Learn more about SCL Health's Heart and Vascular Care
Making an appointment to visit a heart doctor can be unexpected, unwanted, and frightening for some. However, there are ways to overcome these feelings and get the most out of your appointment.
Just like most things in life, you will feel better if you walk into the room prepared. The National Institutes of Health recommends writing down a list of questions and prioritizing your concerns. It also suggests you bring a list of all the prescription drugs, over-the-counter medicines, vitamins, and herbal supplements you take, including the dosages.
Everyone’s list will look different. However, the following list will get your thoughts going but is not meant to be exhaustive.
Question 1: What caused my heart problem? How severe is my condition?
Heart disease has many causes, including hardening of the arteries and congestive heart failure. It can be mild or severe. Your doctor might recommend additional testing to determine the extent of your condition.
Question 2: How does my family history affect my heart health?
There are reasons doctors ask about your family health history. For example, with heart health, genetics, and environment are essential. You cannot change genetics, but you can do something about lifestyle and the environment.
Several genes have been identified with the increased risk of poor heart health. In addition, some conditions affecting blood pressure and cholesterol levels can be genetic. Finally, a family history of heart disease may incline doctors to screen you more often.
Don't worry if you don't have your family history; it's okay! Provide any information that you do have. You can also use My Family Health Portrait, a tool from the Surgeon General, to start documenting your family health history for others in your family to use and contribute.
Question 3: How will my personal health history affect my diagnosis?
Your doctor must know if you have experienced symptoms of heart trouble, such as fatigue, shortness of breath, difficulty breathing when lying down, and rapid or irregular heartbeats. In addition, tell them about any prior or ongoing illnesses or diseases you have experienced. Be sure to share all the details: when, how long it lasted, and medications you took. Include any surgical procedures and provide all recent lab tests.
Question 4: Why are you recommending I take this test?
To be comprehensive, cardiologists sometimes order tests that may seem confusing. Remember they have vast experience and knowledge that goes into their decision-making. Still, you should feel empowered to discuss any concerns or questions you have about testing with your doctor.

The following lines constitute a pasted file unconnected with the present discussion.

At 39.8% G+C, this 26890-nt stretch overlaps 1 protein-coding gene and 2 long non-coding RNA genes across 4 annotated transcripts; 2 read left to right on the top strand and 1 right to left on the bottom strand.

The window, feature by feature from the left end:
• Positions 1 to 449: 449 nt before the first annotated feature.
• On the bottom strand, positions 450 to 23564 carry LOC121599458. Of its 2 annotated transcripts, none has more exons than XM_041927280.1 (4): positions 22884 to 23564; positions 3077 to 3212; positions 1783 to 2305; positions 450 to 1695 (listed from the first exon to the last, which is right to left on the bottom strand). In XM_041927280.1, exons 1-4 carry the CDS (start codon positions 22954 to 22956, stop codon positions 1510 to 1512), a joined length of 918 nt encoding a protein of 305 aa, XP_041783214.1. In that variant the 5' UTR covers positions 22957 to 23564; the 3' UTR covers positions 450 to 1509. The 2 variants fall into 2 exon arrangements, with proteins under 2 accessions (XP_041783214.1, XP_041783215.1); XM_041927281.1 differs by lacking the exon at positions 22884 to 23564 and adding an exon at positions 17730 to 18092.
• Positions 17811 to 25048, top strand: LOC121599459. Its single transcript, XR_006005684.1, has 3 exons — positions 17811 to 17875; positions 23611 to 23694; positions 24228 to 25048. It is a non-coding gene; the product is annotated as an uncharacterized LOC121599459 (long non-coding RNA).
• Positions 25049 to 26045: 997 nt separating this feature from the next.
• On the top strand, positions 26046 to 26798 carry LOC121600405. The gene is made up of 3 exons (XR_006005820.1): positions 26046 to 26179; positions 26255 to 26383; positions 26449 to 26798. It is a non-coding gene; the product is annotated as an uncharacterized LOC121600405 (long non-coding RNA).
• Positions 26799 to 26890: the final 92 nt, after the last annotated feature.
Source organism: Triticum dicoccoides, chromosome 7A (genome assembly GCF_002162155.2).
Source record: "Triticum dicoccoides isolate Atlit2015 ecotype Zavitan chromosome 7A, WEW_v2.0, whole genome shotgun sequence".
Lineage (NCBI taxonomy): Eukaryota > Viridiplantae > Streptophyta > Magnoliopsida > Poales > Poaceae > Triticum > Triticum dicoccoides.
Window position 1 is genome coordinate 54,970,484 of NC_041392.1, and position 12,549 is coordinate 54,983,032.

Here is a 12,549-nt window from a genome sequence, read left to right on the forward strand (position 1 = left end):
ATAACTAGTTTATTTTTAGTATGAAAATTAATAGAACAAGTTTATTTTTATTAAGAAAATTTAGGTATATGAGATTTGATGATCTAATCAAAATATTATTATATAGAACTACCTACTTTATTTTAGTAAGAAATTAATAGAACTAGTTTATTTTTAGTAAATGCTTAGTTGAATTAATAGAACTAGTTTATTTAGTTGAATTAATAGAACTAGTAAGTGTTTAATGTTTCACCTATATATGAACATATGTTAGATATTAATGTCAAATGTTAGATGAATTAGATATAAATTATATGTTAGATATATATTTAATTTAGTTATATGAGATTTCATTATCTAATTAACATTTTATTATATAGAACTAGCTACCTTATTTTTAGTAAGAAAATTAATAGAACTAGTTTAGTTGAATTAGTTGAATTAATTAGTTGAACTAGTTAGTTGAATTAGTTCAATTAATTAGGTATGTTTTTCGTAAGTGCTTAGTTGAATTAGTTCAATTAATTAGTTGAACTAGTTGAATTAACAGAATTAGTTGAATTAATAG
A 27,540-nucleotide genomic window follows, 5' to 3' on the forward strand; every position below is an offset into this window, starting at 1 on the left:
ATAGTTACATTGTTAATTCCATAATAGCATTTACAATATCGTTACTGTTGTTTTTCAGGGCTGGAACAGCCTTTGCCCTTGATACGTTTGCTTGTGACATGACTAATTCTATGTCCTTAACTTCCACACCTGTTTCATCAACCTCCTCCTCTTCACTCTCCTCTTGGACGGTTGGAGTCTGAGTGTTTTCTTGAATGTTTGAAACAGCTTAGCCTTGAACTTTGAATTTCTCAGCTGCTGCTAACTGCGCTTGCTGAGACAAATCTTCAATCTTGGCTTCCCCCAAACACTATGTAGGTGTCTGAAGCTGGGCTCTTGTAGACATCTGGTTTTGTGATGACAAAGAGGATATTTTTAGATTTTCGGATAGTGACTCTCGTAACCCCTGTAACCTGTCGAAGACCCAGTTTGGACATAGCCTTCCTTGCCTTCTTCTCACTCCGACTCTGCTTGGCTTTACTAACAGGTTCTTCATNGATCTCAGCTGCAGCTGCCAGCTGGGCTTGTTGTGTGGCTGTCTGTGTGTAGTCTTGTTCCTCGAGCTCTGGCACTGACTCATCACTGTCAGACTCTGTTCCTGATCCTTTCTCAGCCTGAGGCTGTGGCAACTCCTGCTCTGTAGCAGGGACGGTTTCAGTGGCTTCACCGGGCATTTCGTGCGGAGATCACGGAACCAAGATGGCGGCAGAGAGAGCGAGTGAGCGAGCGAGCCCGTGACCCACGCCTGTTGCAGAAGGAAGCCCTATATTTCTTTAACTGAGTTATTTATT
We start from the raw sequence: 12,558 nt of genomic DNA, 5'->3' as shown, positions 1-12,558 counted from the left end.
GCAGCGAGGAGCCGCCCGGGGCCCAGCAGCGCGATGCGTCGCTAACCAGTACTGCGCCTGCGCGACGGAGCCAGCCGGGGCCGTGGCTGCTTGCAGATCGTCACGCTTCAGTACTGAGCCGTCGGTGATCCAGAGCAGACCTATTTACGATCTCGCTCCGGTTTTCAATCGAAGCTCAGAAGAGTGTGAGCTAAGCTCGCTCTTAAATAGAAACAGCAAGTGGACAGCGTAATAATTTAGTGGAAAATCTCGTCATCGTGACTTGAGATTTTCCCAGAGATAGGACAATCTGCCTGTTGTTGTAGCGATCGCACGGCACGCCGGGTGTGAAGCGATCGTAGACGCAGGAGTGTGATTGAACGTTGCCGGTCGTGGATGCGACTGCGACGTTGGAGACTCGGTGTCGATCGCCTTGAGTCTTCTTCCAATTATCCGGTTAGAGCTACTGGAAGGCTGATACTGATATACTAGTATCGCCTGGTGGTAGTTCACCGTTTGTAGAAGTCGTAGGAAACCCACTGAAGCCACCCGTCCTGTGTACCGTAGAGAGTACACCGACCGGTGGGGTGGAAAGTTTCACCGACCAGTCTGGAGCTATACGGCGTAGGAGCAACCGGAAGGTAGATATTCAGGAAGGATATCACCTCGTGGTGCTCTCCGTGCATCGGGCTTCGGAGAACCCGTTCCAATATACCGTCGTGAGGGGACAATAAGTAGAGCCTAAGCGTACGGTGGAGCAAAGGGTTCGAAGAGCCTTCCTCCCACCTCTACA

Question 5: What are my treatment options? Why are you prescribing this medication?
Depending on the severity of your condition, your doctor will determine your treatment plan. Your plan might include lifestyle change, dietary changes, quitting smoking, limiting alcohol and medication.
When it comes to medication, ask your doctor, not the internet. Be open about any concerns to explain the benefits and potential side effects.
Question 6: How will this affect daily activities? What lifestyle changes can I make to feel better?
Few activities are harmful to your heart health. Heart disease is a condition where changes in lifestyle (i.e., diet, exercise, stress, sleep) can significantly affect the course of the situation. However, aerobic activities might be harmful if you have a life-threatening disease that has not been treated. Discuss your concerns with your doctor and what changes will positively impact your condition.
Question 7: What is my risk of having a cardiovascular problem in the future? What symptoms might indicate a worsening of my specific condition?
Your health and family history play a significant role and will be a determining factor in much of your care. Additionally, doctors use several risk calculators to establish your risk of developing heart disease. You can also visit the American Heart Association to use their risk calculator. It is not a tool to self-diagnose, nor is it perfect, but it can give you an excellent place to begin a meaningful conversation with your cardiologist.
Heart disease is an umbrella term that covers many conditions. Therefore, asking what your symptoms might look like is essential. You might think you already know, for example, chest pain before a heart attack. However, many women and some men never experience chest pain. Instead, they have shortness of breath, nausea, sweats, or pain in their neck and back. So be sure your doctor addresses all the warning signs specific to your condition.
According to a report published in the journal Circulation, half of all Americans have some form of heart disease. In addition, every 40 seconds, a person in the U.S. has a heart attack or stroke, making poor heart health a leading cause of death.
Understanding your risks and addressing any concerns are critical to preventative care and promoting heart health. We are here to support you and help care for your heart. So, give us a call today to schedule with a cardiologist and print out this list to ensure you get the most out of your appointment.